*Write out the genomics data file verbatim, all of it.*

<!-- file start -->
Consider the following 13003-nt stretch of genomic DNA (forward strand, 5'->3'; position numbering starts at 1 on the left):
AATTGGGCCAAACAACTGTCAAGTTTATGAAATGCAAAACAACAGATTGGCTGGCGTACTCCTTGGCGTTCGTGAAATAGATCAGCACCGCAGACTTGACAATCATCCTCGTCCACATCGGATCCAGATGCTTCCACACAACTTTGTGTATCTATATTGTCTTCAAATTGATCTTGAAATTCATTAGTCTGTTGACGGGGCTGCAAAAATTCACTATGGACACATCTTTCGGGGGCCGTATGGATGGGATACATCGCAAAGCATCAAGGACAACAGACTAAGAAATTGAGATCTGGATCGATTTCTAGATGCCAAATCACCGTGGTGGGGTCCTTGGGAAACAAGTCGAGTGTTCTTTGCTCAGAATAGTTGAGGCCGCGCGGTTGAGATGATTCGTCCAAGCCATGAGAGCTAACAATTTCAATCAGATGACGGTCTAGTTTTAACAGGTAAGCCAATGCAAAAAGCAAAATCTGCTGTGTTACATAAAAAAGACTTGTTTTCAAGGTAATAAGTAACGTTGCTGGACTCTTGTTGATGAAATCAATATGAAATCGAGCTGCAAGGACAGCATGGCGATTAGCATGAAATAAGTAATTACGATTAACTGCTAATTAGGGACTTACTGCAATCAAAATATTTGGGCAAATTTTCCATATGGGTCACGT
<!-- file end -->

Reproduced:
Consider the following 13003-nt stretch of genomic DNA (forward strand, 5'->3'; position numbering starts at 1 on the left):
AATTGGGCCAAACAACTGTCAAGTTTATGAAATGCAAAACAACAGATTGGCTGGCGTACTCCTTGGCGTTCGTGAAATAGATCAGCACCGCAGACTTGACAATCATCCTCGTCCACATCGGATCCAGATGCTTCCACACAACTTTGTGTATCTATATTGTCTTCAAATTGATCTTGAAATTCATTAGTCTGTTGACGGGGCTGCAAAAATTCACTATGGACACATCTTTCGGGGGCCGTATGGATGGGATACATCGCAAAGCATCAAGGACAACAGACTAAGAAATTGAGATCTGGATCGATTTCTAGATGCCAAATCACCGTGGTGGGGTCCTTGGGAAACAAGTCGAGTGTTCTTTGCTCAGAATAGTTGAGGCCGCGCGGTTGAGATGATTCGTCCAAGCCATGAGAGCTAACAATTTCAATCAGATGACGGTCTAGTTTTAACAGGTAAGCCAATGCAAAAAGCAAAATCTGCTGTGTTACATAAAAAAGACTTGTTTTCAAGGTAATAAGTAACGTTGCTGGACTCTTGTTGATGAAATCAATATGAAATCGAGCTGCAAGGACAGCATGGCGATTAGCATGAAATAAGTAATTACGATTAACTGCTAATTAGGGACTTACTGCAATCAAAATATTTGGGCAAATTTTCCATATGGGTCACGT